In Japan this species is found in open habitats and nests under stones, in the bark of trees, or in plant cavities (Japanese Ant Image Database). In Madagascar, Heterick (2006) found that sifted litter is the most effective collection method for individual workers of S. sechellense, though one small nest series was taken from a rotten log. The species is found in dry tropical forest and gallery forest habitats in Antsiranana, Mahajanga and Toliara Provinces.
- 1 Identification
- 2 Distribution
- 3 Biology
- 4 Castes
- 5 Nomenclature
- 6 References
- 7 References based on Global Ant Biodiversity Informatics
Heterick (2006) - The designation of the lectotype fixes the name of this widespread taxon, whose populations vary chiefly in the degree of cephalic punctation. Its sculptured mesopleuron immediately enables the Monomorium sechellense worker to be distinguished from the worker of Syllophopsis cryptobia and Syllophopsis modesta. Queens are larger, darker and more heavily sculptured than those of S. cryptobium.
Keys including this Species
- Key to Australian Syllophopsis species
- Key to Malagasy Erromyrma, Monomorium, Syllophopsis and Trichomyrmex species
- Key to Micronesian Ants
Outside of Madagascar, this species has a wide distribution in the Indo-Pacific region (e.g., Bolton 1987; Wetterer 2002) and probably also occurs in Australia (Heterick 2001).
Distribution based on Regional Taxon Lists
Afrotropical Region: Comoros, Saint Helena.
Australasian Region: Australia.
Indo-Australian Region: Borneo, Fiji, Guam, Indonesia, Malaysia, Micronesia (Federated States of), New Guinea, Northern Mariana Islands, Samoa, Tonga.
Malagasy Region: Seychelles (type locality).
Neotropical Region: Barbados, Grenada.
Oriental Region: Cambodia, Myanmar, Thailand, Vietnam.
Palaearctic Region: Japan.
Distribution based on AntMaps
Distribution based on AntWeb specimens
Check data from AntWeb
The following information is derived from Barry Bolton's Online Catalogue of the Ants of the World.
- sechellensis. Monomorium fossulatum subsp. sechellense Emery, 1894a: 69, fig. (w.q.) SEYCHELLES IS (Marie-Anne I.).
- Type-material: lectotype worker (by designation of Heterick, 2006: 179), 1 paralectotype worker.
- [Note: original description also mentions a syntype queen.]
- Type-locality: Seychelles: Marie-Anne I., iii.-v.1892 (Ch. Alluaud).
- Type-depository: MSNG.
- [Misspelled as seychellensis by Forel, 1907d: 93, Chapman & Capco, 1951: 165, and others.]
- Combination in Syllophopsis: Ward, et al. 2015: 73.
- Subspecies of fossulatum: Emery, 1900c: 326; Forel, 1907d: 93; Forel, 1912k: 163; Wheeler, W.M. 1922a: 1027; Emery, 1922e: 172; Wheeler, W.M. 1934h: 12; Wheeler, W.M. 1935g: 23; Chapman & Capco, 1951: 165; Ettershank, 1966: 92.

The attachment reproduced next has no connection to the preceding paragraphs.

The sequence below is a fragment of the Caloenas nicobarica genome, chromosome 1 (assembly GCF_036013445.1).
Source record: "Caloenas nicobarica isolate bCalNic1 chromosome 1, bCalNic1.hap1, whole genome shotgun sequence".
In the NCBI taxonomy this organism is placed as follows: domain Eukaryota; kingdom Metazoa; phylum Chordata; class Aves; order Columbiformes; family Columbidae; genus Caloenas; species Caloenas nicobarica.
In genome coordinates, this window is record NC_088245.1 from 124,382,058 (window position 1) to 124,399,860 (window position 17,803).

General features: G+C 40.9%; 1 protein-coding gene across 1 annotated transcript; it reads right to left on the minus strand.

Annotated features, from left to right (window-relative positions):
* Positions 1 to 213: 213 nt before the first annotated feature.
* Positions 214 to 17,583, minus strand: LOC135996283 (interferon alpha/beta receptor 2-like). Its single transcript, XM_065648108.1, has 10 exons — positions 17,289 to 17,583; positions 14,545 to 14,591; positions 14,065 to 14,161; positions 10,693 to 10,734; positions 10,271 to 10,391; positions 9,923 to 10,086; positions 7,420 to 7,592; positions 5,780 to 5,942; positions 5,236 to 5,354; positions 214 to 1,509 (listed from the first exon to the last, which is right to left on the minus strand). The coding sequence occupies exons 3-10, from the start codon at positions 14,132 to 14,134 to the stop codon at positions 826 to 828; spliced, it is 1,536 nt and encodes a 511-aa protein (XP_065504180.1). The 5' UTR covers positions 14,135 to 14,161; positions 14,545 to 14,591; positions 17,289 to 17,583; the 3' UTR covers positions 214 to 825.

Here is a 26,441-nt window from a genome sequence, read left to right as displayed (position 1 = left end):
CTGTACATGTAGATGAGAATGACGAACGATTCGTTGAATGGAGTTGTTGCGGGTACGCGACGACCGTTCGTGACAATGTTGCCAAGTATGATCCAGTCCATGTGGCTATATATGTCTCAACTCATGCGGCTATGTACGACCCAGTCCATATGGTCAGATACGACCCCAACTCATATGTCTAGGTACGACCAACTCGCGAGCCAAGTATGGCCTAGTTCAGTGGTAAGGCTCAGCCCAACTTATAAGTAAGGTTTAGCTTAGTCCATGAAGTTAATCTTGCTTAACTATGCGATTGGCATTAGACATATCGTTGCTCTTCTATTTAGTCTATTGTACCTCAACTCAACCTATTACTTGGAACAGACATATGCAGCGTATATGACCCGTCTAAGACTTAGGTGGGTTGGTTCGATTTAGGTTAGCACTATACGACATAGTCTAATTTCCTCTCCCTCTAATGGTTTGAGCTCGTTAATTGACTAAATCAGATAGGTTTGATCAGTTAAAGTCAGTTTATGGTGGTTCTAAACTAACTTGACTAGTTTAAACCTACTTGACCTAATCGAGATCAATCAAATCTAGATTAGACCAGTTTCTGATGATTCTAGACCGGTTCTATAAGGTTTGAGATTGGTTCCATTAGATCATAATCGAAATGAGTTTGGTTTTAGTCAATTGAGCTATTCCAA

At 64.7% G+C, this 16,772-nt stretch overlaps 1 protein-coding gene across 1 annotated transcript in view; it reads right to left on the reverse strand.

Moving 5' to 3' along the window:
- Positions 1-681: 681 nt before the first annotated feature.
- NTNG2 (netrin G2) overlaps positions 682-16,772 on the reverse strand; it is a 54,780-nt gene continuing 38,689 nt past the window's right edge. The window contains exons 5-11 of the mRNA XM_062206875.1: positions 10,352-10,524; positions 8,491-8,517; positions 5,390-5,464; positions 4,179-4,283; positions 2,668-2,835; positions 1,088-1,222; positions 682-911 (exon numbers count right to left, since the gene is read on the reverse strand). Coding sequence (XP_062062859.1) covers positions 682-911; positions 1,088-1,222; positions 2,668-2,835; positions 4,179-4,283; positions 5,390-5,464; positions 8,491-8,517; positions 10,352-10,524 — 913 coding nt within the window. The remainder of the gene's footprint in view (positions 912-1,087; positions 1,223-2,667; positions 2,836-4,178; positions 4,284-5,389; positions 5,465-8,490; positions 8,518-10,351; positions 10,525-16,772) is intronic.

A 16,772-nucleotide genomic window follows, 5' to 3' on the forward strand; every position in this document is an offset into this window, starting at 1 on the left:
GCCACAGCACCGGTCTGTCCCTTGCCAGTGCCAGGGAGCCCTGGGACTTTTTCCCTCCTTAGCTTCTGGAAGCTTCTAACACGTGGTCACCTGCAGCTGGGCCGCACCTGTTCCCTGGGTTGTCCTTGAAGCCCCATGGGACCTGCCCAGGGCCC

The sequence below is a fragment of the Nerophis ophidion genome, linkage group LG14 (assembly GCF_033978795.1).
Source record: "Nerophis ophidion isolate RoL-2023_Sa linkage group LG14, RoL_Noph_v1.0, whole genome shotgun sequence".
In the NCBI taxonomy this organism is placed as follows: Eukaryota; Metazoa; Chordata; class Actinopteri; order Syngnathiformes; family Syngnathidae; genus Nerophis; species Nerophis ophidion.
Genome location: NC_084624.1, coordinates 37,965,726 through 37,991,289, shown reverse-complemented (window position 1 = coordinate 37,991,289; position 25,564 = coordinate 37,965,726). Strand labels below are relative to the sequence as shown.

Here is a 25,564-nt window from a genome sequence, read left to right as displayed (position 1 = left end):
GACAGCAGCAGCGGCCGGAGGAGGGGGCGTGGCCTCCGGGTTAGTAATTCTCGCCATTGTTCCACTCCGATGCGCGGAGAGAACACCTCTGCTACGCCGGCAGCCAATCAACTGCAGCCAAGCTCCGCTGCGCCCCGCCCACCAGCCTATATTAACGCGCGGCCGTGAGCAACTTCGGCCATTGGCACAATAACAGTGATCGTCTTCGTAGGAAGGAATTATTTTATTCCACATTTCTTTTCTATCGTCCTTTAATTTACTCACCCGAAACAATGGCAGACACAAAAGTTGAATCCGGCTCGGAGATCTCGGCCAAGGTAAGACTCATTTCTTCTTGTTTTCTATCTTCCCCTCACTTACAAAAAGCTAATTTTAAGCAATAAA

- Synonym of fossulatum: Wilson & Taylor, 1967: 64; Dorow, 1996a: 78.
- [Note: Wilson & Taylor, 1967, and Dorow, 1996a, give fossulatum as senior synonym, but sechellensis has priority (Bolton, 1995b: 266).]
- Status as species: Bolton, 1995b: 266; Wetterer, 2002: 129; Imai, et al. 2003: 133; Wetterer & Vargo, 2003: 417; Jaitrong & Nabhitabhata, 2005: 28; Heterick, 2006: 179 (redescription); Clouse, 2007b: 249; Terayama, 2009: 153; Pfeiffer, et al. 2011: 47; Sarnat & Economo, 2012: 89; Wetterer, et al. 2016: 19.
- Senior synonym of fossulatum: Bolton, 1995b: 266; Imai, et al. 2003: 133; Terayama, 2009: 153.
- Distribution: Antigua, Barbados, Fiji Is, Hawaii Is, Japan, Madagascar, Micronesia, Myanmar, Samoa, Seychelles, Taiwan, Thailand, Tonga.
- Current subspecies: nominal plus papuasiae.
- fossulatum. Monomorium fossulatum Emery, 1895k: 465 (w.q.) MYANMAR.
- Type-material: 1 syntype worker, syntype queens (number not stated, “some”).
- Type-locality: Myanmar (“Burma”): Rangoon (L. Fea).
- Type-depository: MSNG.
- Status as species: Forel, 1903a: 687; Bingham, 1903: 205; Forel, 1912a: 55; Wheeler, W.M. 1922a: 1027; Emery, 1922e: 172; Wheeler, W.M. 1929g: 60; Teranishi, 1940: 57; Chapman & Capco, 1951: 165; Ettershank, 1966: 89; Wilson & Taylor, 1967: 65; Onoyama, 1980: 198; Ogata, 1991b: 107; Morisita, et al. 1992: 39; Dlussky, 1994: 54; Dorow, 1996a: 78; Lin & Wu, 2003: 66 (error).
- Synonym of sechellensis: Wilson & Taylor, 1967: 64; Dorow, 1996a: 78.
- [Note: Wilson & Taylor, 1967, and Dorow, 1996a, give fossulatum as senior synonym, but sechellensis has priority (Bolton, 1995b: 266).]
- Junior synonym of sechellensis: Bolton, 1995b: 266; Imai, et al. 2003: 133; Terayama, 2009: 153.
Unless otherwise noted the text for the remainder of this section is reported from the publication that includes the original description.
Heterick (2006) - Lectotype: HML 1.12 HL 0.41 HW 0.34 CeI 83 SL 0.31 SI 91 PW 0.23. Non-types: HML 1.07–1.24 HL 0.40–0.45 HW 0.33–0.36 CeI 78–84 SL 0.31–0.35 SI 94–100 PW 0.22–0.25 (n=20).